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Cheese and wine is a classic pairing. But with so many varieties of cheese and wine to choose from, it can be difficult to know how to pair them effectively.
When pairing wine and cheese, your choice of cheese can alter the taste of wine considerably. Acidic and sugary flavours, along with chilli heat, can change how your wine tastes, and in worse cases, this can make the wine taste bitter.
This is why it is important to consider your cheese and wine pairing with care to ensure both bring out the very best in each other!
Red wine can overpower lighter and delicate cheeses, which is why it makes sense to go for a powerful cheese, such as blue cheese or aged cheddar.
Pinot Noir is a light red wine, and so it matches up nicely with nutty, medium-firm cheeses, like Gruyere, and delicately flavoured, washed-rind cheeses.
Cabernet Sauvignon matches up well with cheese that is equally intense, such as peppery cheeses and aged cheddars.
Idiazabal is a traditional cheese made solely from raw sheep's milk, and it is a perfect match for Rioja. You can enjoy it with other sheep cheeses too, like Manchego.
Try: Carrizal Tempranillo
You cannot go wrong with white wines and cheese. The sweetness and acidity work well alongside many cheese varieties.
If you're serving up a cheese fondue, off-dry styles of Riesling work perfectly. The nutty, robust flavours of fondue complement the acidity of the sweet wine.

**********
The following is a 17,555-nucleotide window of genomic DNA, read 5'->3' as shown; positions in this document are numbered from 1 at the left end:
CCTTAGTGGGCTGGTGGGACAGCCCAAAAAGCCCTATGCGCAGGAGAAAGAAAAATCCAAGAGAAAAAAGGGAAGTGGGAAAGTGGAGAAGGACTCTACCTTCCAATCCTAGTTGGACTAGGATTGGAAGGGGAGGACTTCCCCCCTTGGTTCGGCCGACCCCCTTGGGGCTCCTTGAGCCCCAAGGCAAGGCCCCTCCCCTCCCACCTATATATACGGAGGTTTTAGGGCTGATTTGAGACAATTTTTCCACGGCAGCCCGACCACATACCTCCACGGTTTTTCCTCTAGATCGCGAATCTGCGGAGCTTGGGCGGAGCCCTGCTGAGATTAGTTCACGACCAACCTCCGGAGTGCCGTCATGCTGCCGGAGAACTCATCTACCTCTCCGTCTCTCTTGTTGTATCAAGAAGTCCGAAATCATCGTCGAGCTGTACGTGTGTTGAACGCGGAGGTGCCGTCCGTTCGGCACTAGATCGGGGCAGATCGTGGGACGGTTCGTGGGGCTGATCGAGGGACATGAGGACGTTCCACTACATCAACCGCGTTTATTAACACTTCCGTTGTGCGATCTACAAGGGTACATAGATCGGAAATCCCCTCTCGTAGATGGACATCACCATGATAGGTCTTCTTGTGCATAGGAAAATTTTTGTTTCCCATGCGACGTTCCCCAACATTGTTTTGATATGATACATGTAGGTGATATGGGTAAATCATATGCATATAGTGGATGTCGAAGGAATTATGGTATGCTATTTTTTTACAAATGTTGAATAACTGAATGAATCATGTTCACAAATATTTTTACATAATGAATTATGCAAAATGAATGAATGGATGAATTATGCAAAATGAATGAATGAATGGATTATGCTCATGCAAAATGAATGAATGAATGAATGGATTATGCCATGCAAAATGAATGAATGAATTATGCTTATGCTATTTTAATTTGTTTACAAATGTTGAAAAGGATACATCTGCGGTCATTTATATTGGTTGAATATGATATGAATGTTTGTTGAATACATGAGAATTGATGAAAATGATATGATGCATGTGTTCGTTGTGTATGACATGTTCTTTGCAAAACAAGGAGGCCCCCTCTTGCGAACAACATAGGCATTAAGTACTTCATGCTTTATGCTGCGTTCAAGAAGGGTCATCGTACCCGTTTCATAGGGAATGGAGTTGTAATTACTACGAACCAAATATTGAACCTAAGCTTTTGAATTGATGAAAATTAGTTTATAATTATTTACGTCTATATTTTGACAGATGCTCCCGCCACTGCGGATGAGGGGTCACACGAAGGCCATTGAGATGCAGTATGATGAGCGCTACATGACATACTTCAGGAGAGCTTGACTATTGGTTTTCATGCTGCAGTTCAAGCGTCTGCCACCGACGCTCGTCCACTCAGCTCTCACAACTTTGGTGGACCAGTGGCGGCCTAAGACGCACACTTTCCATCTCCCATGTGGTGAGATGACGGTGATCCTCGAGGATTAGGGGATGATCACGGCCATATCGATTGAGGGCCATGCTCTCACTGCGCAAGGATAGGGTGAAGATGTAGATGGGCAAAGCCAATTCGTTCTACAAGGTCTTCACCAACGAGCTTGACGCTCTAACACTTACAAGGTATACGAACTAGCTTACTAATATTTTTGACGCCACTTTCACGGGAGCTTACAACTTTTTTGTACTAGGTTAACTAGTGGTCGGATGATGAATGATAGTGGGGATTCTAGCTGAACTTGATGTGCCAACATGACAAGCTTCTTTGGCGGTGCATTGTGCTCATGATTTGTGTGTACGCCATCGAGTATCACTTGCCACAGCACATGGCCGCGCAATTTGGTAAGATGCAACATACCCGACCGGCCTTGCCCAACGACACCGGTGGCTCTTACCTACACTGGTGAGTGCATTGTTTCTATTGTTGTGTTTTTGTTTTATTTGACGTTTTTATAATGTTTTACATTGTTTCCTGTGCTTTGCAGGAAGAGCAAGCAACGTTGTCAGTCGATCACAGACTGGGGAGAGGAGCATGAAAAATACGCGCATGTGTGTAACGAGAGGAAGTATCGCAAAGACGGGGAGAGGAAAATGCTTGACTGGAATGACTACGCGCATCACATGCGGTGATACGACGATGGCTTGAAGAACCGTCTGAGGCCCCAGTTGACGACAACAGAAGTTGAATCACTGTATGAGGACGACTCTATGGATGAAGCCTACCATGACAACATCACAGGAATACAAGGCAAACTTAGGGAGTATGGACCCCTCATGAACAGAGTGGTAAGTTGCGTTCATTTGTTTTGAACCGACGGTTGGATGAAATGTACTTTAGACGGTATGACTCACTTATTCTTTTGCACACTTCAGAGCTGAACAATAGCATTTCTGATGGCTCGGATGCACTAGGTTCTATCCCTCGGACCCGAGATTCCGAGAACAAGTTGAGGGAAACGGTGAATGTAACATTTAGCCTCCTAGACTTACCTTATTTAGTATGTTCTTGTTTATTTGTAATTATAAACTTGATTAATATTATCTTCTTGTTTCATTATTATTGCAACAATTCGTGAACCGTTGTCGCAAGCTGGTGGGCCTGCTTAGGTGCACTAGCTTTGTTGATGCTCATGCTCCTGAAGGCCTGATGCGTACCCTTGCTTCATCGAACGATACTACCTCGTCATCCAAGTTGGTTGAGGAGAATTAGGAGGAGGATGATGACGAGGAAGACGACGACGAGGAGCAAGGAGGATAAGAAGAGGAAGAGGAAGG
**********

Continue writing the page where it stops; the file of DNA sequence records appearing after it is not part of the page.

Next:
Washed-rind cow's cheeses, like Époisses de Bourgogne, are produced in the same areas Chardonnay grows - a match made in heaven! You can also enjoy blue cheeses with the melon, tropical, citrus flavours of Chardonnay.
Sauvignon Blanc is a perfect match for goat cheese, especially as the cheese develops a spiciness as it ages.
Sparkling wines and soft cheeses are a dream combination, providing a palate-cleansing effect.
Champagne pairs well with earthy and buttery foods, which is why it works wonderfully with brie.
Try: Autreau Champagne
With fresh, crisp acidity, and hints of red fruit, this is another wine that pairs beautifully with lighter Mediterranean cheese.
White wine is more suitable for serving with cheese than red wine. The sweetness, acidity, and milder bouquet of white wine complement cheese better, yet it does depend on the type of cheese you're eating.
Salty cheese with a long aftertaste pairs best with a full-bodied oaky white.
A classic wine and cheese pairing - brie is rich and salty, which works well with the fruity freshness of Champagne.